Unlike many forms of debt, medical debt generally arrives out of the unexpected: an illness or injury. The surprise aspect of medical debt generally means that such a great debt arrives suddenly and out of the blue, hurting your credit and finances and leaving you forced to consider bankruptcy.
As it turns out, medical debt is actually a leading cause of bankruptcy filing in the US, so a bankruptcy filing to solve the medical debt problem in your life seems to be a viable solution.
The Problems and Solutions
Sadly, health insurance rarely helps with medical debt situations, despite the fact that the majority of those with the problem have a health insurance plan. Unfortunately, many modern insurance policies contain loopholes or escape clauses for providers so they can avoid having to help you get through medical debt problems.
When it comes to the actual filing for bankruptcy, one should consider either Chapter 7 or Chapter 13. Chapter 7 involves immediate liquidation of assets to pay off debts. In this case, medical debt is treated like credit card debt and paid off in much the same way. For something like Chapter 13, you would be placed on an installment-paying plan through a court-organized reorganization of your assets.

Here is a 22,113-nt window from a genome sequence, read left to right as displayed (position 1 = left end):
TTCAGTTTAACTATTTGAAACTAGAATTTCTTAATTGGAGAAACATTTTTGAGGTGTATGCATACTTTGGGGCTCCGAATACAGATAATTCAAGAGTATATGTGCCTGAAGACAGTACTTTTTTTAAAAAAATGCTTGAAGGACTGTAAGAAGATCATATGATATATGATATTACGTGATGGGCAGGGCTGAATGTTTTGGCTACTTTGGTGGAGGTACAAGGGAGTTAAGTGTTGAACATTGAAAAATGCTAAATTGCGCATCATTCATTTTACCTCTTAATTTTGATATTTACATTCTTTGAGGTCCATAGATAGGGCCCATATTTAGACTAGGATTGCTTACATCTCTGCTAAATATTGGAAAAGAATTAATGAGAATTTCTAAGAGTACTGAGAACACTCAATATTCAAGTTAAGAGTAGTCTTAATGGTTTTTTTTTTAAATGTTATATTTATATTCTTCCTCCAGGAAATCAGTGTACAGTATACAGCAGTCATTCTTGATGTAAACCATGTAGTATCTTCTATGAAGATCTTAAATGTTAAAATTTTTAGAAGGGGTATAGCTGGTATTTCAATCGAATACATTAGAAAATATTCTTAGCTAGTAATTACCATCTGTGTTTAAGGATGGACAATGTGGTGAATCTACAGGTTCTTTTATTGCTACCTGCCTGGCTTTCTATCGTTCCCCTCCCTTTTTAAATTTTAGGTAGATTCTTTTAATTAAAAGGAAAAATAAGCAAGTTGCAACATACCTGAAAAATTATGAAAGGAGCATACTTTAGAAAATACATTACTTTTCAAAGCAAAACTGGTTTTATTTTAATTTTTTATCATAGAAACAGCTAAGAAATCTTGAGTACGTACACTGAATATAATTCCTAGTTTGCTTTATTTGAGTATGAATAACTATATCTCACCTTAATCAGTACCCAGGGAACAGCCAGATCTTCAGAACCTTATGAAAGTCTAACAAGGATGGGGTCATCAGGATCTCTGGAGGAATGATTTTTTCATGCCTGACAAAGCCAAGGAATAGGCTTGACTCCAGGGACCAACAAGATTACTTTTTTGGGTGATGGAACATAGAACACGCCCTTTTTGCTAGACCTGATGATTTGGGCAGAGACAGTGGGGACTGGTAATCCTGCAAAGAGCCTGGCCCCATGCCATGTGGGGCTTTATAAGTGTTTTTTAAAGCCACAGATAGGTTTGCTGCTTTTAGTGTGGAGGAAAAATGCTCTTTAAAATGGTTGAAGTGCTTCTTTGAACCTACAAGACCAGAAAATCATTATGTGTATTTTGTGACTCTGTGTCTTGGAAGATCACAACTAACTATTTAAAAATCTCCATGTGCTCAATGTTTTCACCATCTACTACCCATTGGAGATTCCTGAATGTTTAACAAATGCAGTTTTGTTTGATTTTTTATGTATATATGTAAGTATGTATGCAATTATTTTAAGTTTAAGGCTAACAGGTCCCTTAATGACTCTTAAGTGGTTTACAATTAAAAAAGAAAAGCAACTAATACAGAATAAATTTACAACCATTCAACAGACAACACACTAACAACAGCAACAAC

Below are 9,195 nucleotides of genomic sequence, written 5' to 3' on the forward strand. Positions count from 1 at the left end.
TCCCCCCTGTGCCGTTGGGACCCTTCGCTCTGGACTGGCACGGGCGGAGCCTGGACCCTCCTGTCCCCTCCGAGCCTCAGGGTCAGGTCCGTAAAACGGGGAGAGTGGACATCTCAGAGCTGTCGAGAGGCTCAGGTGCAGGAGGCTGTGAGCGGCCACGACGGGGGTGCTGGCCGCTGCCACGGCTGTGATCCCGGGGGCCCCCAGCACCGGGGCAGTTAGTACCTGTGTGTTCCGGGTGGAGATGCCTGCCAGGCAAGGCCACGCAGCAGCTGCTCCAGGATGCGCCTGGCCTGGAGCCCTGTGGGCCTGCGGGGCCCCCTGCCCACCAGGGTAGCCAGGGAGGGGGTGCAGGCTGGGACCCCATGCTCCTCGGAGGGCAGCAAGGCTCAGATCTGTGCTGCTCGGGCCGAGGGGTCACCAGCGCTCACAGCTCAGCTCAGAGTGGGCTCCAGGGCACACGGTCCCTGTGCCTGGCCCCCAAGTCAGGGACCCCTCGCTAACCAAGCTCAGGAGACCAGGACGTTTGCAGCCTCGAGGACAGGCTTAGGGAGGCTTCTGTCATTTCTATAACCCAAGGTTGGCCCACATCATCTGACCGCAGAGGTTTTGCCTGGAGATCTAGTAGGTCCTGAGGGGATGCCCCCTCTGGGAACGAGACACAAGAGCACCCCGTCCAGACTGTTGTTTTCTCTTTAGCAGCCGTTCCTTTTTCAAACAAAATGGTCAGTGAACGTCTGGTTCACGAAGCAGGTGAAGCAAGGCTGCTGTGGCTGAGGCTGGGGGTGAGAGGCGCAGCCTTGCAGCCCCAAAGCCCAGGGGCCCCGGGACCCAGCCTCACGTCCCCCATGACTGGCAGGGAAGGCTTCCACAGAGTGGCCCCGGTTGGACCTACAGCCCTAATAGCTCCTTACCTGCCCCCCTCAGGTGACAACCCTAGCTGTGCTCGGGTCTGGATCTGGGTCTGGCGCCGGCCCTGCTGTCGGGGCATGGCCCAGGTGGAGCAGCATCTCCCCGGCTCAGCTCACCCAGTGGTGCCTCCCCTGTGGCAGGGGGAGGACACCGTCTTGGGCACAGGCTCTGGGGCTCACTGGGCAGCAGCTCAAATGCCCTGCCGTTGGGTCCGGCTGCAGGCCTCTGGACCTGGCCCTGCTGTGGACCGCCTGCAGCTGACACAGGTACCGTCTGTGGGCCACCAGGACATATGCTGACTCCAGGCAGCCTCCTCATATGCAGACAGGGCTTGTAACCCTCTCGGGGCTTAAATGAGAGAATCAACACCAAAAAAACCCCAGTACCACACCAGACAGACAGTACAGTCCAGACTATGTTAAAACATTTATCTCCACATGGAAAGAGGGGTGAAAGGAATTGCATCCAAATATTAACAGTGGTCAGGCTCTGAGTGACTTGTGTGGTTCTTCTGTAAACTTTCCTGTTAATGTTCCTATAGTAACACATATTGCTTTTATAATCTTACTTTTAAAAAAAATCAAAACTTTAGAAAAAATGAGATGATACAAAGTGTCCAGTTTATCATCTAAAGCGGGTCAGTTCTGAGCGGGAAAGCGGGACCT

If your medical treatment is ongoing, don’t go for Chapter 7, as you must wait a mandatory eight years before being able to file under Chapter 7 again.
Before filing, consider getting in touch with healthcare providers and seeing if it is possible to negotiate forgiveness or discounts on treatment. In addition, many debtors who paid for medical bills with credit cards may qualify for debt-management solutions. However, these are all slippery slopes that could lead to further debt problems if not handled properly.